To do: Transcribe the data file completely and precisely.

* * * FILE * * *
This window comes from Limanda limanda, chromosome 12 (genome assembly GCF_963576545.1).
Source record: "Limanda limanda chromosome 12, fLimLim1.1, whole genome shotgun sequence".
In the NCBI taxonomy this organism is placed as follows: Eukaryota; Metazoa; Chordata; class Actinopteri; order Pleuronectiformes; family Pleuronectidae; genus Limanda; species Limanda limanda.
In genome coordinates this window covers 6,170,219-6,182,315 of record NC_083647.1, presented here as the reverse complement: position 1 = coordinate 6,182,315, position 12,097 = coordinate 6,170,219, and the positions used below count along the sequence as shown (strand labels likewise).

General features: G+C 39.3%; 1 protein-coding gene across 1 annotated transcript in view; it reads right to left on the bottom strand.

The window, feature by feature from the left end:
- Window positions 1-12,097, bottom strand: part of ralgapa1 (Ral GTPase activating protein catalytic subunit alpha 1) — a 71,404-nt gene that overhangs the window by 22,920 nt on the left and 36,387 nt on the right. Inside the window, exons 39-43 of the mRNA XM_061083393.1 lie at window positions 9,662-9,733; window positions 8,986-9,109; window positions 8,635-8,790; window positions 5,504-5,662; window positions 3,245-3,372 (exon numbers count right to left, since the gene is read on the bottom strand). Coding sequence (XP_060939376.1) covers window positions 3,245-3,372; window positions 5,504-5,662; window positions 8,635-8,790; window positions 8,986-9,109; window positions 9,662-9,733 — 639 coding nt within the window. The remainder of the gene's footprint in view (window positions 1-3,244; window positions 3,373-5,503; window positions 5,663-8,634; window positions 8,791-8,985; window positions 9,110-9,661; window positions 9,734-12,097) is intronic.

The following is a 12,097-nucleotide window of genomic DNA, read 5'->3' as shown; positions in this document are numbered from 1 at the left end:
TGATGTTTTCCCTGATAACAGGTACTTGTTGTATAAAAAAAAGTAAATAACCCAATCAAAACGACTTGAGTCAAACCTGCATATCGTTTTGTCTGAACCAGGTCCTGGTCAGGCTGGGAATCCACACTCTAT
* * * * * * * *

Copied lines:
This window comes from Limanda limanda, chromosome 12 (genome assembly GCF_963576545.1).
Source record: "Limanda limanda chromosome 12, fLimLim1.1, whole genome shotgun sequence".
In the NCBI taxonomy this organism is placed as follows: Eukaryota; Metazoa; Chordata; class Actinopteri; order Pleuronectiformes; family Pleuronectidae; genus Limanda; species Limanda limanda.
In genome coordinates this window covers 6,170,219-6,182,315 of record NC_083647.1, presented here as the reverse complement: position 1 = coordinate 6,182,315, position 12,097 = coordinate 6,170,219, and the positions used below count along the sequence as shown (strand labels likewise).

General features: G+C 39.3%; 1 protein-coding gene across 1 annotated transcript in view; it reads right to left on the bottom strand.

The window, feature by feature from the left end:
- Window positions 1-12,097, bottom strand: part of ralgapa1 (Ral GTPase activating protein catalytic subunit alpha 1) — a 71,404-nt gene that overhangs the window by 22,920 nt on the left and 36,387 nt on the right. Inside the window, exons 39-43 of the mRNA XM_061083393.1 lie at window positions 9,662-9,733; window positions 8,986-9,109; window positions 8,635-8,790; window positions 5,504-5,662; window positions 3,245-3,372 (exon numbers count right to left, since the gene is read on the bottom strand). Coding sequence (XP_060939376.1) covers window positions 3,245-3,372; window positions 5,504-5,662; window positions 8,635-8,790; window positions 8,986-9,109; window positions 9,662-9,733 — 639 coding nt within the window. The remainder of the gene's footprint in view (window positions 1-3,244; window positions 3,373-5,503; window positions 5,663-8,634; window positions 8,791-8,985; window positions 9,110-9,661; window positions 9,734-12,097) is intronic.

The following is a 12,097-nucleotide window of genomic DNA, read 5'->3' as shown; positions in this document are numbered from 1 at the left end:
TGATGTTTTCCCTGATAACAGGTACTTGTTGTATAAAAAAAAGTAAATAACCCAATCAAAACGACTTGAGTCAAACCTGCATATCGTTTTGTCTGAACCAGGTCCTGGTCAGGCTGGGAATCCACACTCTAT